ACC/290 Principles of Accounting I
Financial Statements Paper
When operating a business it is important that all shareholders are informed and allowed to access financial statements. Financial Statements are the core of financial accounting and allows shareholders to view all the income and expenses going in and out of the business. There are four basic financial statements that are all important in their own ways. Each report details a certain area of the company and can be filtered to monitor specific dates in the company’s history. The four financial statements include the income statement, the retained earnings statement, the balance sheet and the statement of cash flows.
The income statement records the success and failure of a company for a specific time period. The income statement typically lists a company’s revenue followed by its expenses. After all the expenses and income are recorded then the company can reflect its net income or net loss by subtracting all expenses from the income. Typically investors and people outside of the company use the balance sheet to dictate future income and trends. Future shareholders often use the balance sheet to help predict whether or not to buy into a company and become an investor in the company. Management that is inside the company also will use the balance sheet to predict future profits for the company. Balance sheets are often used in predicting and forecasting goals to be set and met. Companies always wish to exceed past profits and by using the balance sheets a company break down profit into yearly, quarterly, monthly and even weekly goals for associates inside a company.
The next financial statement is the retained earnings statement. The retained earnings statement is the report that reflects the net income that is retained for the business while showing the amounts and causes of changes occurring in a business during a given period of time. The period time is dictated by the time period that is given by the income statement. The first line of the statement reflects the beginning retained earnings amount. The next line adds the net income and then deducts dividends to determine the retained earnings at the end of a time period. After figuring the net income of a business the business then has to decide what portion of the income the company is going to retain and what portion to pay to the shareholders. By monitoring the retained earnings statement a company can monitor the dividend payment process. It is important for inside managers to know this information in order for the company to be transparent and help monitor the funds that are going in and out of the company.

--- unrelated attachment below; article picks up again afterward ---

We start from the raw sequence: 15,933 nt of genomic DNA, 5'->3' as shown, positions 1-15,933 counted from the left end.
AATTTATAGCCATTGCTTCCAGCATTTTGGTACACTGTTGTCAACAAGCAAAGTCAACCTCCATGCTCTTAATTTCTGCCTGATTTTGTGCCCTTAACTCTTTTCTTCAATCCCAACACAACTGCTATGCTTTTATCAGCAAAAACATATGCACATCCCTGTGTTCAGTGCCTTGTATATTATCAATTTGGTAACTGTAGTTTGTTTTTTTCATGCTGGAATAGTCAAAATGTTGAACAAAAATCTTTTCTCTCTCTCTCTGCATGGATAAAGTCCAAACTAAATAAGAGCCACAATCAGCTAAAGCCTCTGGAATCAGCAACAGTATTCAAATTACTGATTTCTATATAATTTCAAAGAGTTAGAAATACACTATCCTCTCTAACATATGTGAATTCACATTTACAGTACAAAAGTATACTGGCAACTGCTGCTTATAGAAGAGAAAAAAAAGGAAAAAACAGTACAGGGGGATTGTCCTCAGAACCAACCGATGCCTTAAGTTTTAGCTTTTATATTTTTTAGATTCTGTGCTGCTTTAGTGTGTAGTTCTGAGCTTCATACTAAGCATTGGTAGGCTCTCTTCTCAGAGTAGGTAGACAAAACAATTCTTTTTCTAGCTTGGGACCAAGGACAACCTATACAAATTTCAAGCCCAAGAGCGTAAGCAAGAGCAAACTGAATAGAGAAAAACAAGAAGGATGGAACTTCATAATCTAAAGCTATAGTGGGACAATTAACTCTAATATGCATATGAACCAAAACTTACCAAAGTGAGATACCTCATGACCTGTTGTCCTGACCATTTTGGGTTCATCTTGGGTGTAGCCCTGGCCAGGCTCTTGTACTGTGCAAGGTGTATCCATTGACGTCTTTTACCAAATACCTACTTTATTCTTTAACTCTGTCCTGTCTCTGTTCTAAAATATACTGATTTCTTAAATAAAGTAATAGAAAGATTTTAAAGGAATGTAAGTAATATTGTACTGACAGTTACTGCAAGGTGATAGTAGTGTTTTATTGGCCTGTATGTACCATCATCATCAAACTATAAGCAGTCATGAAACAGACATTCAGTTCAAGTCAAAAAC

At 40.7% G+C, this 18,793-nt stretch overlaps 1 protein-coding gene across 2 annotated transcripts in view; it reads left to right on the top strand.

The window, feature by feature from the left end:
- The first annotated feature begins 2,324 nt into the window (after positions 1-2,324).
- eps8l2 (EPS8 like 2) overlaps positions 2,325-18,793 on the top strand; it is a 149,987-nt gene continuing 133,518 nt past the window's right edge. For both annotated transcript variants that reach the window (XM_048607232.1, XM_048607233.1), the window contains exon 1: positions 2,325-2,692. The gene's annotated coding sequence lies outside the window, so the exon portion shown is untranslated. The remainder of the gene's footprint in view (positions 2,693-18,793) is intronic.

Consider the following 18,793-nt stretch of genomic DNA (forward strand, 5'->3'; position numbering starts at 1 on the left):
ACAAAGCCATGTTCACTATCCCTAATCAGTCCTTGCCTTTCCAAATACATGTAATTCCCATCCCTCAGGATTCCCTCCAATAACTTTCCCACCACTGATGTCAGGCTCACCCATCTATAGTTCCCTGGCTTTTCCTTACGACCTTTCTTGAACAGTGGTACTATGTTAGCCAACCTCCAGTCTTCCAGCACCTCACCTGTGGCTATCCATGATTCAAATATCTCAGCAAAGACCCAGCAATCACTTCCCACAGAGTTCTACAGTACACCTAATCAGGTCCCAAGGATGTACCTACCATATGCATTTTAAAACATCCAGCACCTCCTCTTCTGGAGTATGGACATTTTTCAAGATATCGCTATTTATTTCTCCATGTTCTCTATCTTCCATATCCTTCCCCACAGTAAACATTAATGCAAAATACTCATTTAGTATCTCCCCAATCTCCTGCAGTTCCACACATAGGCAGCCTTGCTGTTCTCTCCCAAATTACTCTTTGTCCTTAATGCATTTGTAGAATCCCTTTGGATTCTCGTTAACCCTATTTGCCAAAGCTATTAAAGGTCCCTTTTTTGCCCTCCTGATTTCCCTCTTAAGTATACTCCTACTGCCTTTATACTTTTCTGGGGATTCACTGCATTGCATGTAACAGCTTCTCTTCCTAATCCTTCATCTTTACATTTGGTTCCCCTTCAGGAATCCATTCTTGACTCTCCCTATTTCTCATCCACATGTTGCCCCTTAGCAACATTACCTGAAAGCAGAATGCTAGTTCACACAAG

The balance sheet reflects assets and claims to assets for a specific period of time. Claims to assets can be classified as claims of creditors and claims of owners. Claims of creditors are often called liabilities and claims of owners are often called stockholders’ equity. Creditors often use balance sheets to see the dependability of company repaying…